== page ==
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Oil recovers from sharp loss with Libya’s mounting export woes

Brent for September climbed 2% to $111.22.
Image: Matthew Busch/Bloomberg

Oil rose, reversing Thursday’s steep decline, as supply disruptions deepened in Libya.

West Texas Intermediate added 1.6%, tipping it into a weekly gain. Libya’s oil exports have fallen to about a third of last year’s level after the worsening political crisis prompted the suspension of shipments from two of the nation’s biggest ports.

Risk of weaker fuel exports is also emerging in India after the government on Friday increased levies on shipments of gasoline and diesel as part of a drive to control a fast-widening currency deficit. India is a major supplier to world markets, and a drop in sales could further tighten markets that have been reeling from reduced Russian supplies.

The strong close to the week comes after a spell of weakness as investors fretted over a potential global slowdown. Prices dropped 8% in June, breaking a run of monthly increases going back to December as Russia’s war in Ukraine, interruptions to supplies and rising demand drove the market higher. Oil has increased enough to alarm US President Joe Biden, who’s pushing for cheaper gasoline at home while spearheading efforts to get producers in the Middle East to boost crude output.

Still, the market for real crude barrels remains firm. Premiums for North Sea oil remains strong, while crude from Angola is selling fast as European refiners buy more cargoes with supply drying up from some of the continent’s biggest supplies. The scarce supply is highlighted in crude’s futures curve remaining backwardated, where near-term contracts are more expensive than those for later delivery.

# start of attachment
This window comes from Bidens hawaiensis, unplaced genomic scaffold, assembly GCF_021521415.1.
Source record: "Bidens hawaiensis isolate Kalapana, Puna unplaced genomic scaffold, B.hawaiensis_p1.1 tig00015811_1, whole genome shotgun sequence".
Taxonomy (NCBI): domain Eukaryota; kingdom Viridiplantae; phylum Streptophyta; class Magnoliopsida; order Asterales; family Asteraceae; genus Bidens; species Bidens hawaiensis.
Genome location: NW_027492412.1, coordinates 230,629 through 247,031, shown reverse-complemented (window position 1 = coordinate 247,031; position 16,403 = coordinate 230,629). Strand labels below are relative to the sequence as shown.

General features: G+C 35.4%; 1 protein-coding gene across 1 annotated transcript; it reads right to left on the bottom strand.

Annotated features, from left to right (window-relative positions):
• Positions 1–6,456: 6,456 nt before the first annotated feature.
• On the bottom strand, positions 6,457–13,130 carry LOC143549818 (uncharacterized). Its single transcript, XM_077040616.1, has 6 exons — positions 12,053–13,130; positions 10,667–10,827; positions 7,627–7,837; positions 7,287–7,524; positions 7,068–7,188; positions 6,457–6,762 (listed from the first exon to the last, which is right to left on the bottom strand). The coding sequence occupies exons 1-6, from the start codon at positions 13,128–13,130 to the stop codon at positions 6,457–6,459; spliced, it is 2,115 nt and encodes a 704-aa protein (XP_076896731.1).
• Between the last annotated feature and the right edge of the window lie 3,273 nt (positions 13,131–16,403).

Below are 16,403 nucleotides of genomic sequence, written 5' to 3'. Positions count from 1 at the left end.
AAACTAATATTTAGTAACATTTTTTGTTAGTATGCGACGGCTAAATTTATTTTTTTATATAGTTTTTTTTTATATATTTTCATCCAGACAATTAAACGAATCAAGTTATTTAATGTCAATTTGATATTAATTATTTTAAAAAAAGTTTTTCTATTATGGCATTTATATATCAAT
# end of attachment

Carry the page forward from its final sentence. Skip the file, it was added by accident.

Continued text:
“The physical prompt market tightness rolls on despite the aggressive macro selling,” said Keshav Lohiya, founder of consultant Oilytics.

Prices:
  • WTI for August delivery rose 1.9% to $107.75 a barrel at 10:53 a.m. in London, after dropping 3.7% on Thursday
  • Brent for September climbed 2% to $111.22

Traders will be scrutinizing the next moves by the Organization of Petroleum Exporting Countries and its allies. While the group this week ratified an oil-production increase in August, completing the return of supplies halted during the pandemic, it left the more pressing issue of future output levels unresolved. Biden will travel to the Middle East later this month to urge Saudi Arabia and the United Arab Emirates to increase supplies further.

Meanwhile, US demand remains robust for now as a record number of drivers are expected to hit the road this weekend for Independence Day travel, buttressing gasoline consumption. Average retail pump prices have eased slightly in recent weeks after hitting a record above $5 a gallon in June.

© 2022 Bloomberg

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